Carson Smith‘s apparent forearm injury is the worst thing that has happened so far this spring.
I’ve made no secret about my belief he would’ve been the closer by the end of the season. He was also the best add the Red Sox made during the offseason.
It could be that it was just a cramp. But from the way Smith is talking to the Boston media, from the way Red Sox officials are talking to the media, it sounds serious. We’ll have to wait and see if Tommy John surgery is in his future.
Presently, though, it’s at least a temporary (and potentially huge) blow to what had looked like the Red Sox strongest component heading into the regular season.
Craig Kimbrel is great, there is no question about it. But an undeniable facet of the closer’s role is its inherent volatility.
Closers like Trevor Hoffman, Mariano Rivera and even Koji Uehara are an entirely different breed because their main weapon was not velocity. Finesse is the key to longevity in the closer’s role, and Kimbrel’s game is primarily heat.
It can’t last.
It’s the same reason it’s hard to like Aroldis Chapman long term. Or Trevor Rosenthal. Carter Capps will already miss the year with Tommy John surgery. And now it appears as though Carson Smith is heading down the same road.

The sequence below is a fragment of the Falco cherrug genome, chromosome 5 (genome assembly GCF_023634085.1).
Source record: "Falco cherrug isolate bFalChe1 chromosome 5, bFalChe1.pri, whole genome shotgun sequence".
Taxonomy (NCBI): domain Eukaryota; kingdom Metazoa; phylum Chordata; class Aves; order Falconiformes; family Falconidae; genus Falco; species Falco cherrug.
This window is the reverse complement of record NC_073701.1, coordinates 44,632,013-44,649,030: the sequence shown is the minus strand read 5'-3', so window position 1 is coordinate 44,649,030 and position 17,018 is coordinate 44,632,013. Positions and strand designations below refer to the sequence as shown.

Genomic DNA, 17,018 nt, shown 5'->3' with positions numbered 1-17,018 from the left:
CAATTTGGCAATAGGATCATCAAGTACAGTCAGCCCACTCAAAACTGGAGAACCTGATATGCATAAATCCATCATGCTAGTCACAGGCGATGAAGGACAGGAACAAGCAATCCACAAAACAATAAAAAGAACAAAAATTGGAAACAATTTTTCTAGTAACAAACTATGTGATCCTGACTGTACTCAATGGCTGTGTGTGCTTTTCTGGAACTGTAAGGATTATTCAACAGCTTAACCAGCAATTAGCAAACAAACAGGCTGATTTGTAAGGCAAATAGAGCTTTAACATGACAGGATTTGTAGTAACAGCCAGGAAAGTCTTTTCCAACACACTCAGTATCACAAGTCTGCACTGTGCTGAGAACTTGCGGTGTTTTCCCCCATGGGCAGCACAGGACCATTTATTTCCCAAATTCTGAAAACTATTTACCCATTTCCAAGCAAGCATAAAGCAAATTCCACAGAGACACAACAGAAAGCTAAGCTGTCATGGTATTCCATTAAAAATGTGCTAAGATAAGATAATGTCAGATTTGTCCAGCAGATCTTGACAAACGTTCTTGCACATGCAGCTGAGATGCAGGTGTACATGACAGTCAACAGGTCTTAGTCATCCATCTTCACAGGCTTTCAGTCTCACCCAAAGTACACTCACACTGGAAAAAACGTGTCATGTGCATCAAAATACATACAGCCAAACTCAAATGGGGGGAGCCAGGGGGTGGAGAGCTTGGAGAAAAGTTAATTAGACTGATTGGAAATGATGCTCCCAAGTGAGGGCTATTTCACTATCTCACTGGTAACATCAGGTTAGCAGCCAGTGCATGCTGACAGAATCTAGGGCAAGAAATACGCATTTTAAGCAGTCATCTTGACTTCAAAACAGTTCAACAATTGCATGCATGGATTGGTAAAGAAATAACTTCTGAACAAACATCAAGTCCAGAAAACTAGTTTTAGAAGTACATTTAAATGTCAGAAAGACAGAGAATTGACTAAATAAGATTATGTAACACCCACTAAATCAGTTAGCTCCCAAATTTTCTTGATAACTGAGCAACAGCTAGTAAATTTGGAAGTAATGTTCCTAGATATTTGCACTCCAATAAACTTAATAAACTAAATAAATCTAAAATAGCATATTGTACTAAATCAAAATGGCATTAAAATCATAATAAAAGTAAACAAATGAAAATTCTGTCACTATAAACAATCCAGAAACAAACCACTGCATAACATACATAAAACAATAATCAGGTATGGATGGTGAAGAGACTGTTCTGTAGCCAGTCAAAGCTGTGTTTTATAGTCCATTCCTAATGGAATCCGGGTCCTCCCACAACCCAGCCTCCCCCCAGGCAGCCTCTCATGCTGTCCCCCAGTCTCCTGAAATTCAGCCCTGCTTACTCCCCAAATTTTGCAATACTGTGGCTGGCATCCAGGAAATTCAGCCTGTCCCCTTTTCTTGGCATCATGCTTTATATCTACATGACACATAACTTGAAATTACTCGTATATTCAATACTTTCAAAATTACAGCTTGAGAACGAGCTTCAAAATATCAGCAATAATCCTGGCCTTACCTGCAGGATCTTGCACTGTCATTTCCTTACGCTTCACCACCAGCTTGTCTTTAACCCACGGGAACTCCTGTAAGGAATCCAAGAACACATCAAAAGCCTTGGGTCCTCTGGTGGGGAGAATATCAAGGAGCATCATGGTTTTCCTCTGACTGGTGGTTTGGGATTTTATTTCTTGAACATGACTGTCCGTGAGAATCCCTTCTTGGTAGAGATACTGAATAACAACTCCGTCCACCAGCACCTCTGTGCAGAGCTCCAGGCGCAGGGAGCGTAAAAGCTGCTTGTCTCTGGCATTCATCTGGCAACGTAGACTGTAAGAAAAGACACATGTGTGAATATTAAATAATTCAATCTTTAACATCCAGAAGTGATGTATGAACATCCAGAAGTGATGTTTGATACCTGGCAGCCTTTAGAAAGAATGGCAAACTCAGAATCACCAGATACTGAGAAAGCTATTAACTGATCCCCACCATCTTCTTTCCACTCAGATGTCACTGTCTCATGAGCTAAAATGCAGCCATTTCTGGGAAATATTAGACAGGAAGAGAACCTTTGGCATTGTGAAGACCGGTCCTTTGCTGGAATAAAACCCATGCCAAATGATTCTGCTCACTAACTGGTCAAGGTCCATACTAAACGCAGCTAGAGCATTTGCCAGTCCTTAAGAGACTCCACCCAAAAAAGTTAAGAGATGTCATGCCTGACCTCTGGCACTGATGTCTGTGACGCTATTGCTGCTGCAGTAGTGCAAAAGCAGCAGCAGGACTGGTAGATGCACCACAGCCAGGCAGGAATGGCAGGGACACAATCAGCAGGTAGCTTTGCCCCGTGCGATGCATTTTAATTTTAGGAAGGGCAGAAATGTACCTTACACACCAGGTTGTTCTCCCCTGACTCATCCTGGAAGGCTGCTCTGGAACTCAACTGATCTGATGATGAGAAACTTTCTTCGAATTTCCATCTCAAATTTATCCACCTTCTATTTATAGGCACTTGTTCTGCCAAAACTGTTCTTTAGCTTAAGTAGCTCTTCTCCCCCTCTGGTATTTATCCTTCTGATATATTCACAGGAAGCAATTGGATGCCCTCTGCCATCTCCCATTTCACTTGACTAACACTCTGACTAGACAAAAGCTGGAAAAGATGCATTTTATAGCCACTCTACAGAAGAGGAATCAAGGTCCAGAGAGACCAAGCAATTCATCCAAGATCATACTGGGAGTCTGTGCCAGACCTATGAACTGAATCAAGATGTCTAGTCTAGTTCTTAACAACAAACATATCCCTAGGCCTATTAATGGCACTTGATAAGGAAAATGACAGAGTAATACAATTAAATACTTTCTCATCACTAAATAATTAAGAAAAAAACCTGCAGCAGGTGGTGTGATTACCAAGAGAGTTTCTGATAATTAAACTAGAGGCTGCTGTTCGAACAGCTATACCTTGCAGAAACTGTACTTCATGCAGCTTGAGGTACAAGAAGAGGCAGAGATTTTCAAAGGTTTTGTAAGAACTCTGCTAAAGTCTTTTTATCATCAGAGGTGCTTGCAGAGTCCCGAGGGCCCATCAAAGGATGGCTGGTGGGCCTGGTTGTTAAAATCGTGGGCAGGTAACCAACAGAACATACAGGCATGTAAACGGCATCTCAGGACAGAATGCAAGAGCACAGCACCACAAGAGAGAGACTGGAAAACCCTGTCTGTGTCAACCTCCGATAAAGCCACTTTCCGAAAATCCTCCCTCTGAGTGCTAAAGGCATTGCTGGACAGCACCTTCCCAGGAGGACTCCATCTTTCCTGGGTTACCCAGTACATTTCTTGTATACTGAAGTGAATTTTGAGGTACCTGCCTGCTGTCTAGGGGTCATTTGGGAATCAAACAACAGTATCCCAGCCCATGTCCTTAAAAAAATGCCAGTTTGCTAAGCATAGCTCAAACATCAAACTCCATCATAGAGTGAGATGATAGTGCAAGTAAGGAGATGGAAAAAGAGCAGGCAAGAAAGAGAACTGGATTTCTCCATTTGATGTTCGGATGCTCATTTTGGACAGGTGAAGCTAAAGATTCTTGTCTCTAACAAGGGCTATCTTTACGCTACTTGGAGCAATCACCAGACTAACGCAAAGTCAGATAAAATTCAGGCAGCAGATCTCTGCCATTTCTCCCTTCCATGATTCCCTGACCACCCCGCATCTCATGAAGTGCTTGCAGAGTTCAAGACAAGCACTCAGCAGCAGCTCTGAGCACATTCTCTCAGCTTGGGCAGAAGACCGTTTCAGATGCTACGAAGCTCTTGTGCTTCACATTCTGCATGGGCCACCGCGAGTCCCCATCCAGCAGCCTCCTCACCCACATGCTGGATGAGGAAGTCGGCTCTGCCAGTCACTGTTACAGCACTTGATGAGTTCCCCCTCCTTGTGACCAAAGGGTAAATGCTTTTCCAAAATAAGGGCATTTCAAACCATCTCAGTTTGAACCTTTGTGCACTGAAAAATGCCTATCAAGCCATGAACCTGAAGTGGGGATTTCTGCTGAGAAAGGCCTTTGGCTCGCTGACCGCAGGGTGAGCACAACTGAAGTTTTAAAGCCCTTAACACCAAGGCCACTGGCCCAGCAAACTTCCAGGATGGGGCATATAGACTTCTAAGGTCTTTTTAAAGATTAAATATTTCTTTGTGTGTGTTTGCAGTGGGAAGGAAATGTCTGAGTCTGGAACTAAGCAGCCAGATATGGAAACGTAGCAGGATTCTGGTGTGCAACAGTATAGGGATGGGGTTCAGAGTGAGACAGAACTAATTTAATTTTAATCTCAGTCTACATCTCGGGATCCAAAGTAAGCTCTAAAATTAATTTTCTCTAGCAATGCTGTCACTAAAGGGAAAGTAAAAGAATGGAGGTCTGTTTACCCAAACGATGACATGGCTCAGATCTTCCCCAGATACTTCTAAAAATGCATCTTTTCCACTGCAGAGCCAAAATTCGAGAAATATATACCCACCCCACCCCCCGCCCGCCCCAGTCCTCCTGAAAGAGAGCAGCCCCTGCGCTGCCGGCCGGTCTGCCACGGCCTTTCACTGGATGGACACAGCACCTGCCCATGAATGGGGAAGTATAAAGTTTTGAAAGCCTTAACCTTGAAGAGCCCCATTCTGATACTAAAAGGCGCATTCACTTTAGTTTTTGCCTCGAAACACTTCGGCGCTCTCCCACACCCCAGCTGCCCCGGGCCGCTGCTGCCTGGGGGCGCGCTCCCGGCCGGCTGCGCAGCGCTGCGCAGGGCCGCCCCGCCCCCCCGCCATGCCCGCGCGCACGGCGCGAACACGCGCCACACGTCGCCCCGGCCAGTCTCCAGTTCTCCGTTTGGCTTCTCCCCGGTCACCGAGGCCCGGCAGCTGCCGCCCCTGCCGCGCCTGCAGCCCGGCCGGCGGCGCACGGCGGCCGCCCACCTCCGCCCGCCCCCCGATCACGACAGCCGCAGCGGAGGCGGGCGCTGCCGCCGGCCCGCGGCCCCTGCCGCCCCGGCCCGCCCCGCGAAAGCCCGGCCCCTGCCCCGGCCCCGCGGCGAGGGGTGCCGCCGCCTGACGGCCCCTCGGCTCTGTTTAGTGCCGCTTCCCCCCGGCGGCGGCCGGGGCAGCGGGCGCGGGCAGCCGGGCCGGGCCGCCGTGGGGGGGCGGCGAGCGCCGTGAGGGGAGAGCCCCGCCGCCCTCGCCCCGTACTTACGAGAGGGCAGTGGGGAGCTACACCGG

There is no arguing the current performance. But speed is bound to blow up, sooner more likely than later.
It’s also not speed in and of itself that’s unlikable – it’s the price clubs pay for it (which is why there was so much to love in the Wade Miley for Smith and Elias deal so much and why there is so much to hate about the Kimbrel for four valuable prospects).
It you can get it for cheap, then why not?
For now, at least, it appears Elias will indeed make the major league roster – if only as a reliever to start the year. Or perhaps this opens a door for Carlos Marmol, who is having a decent – if not good – spring (4 IP, 5K, 2.25 ERA, 1.75 WHIP – that last number is the troublesome one).
On the plus side, Clay Buchholz turned in a solid start on Monday (4.2 IP, 2K, 5 hits, 1 BB, 1 ER). Clay remains the most important marker as to what type of season this is going to be.
Price has shown he is going to be in fine form. Joe Kelly has looked strong. If Buchholz is on and Kelly’s performance solidifies, it could be a very special year. If the club can scratch out a win per rotation between Porcello and Steven Wright until Eduardo Rodriguez returns, things look OK.
The bullpen, though, will have to be on and healthy. And, suddenly, that’s a question mark.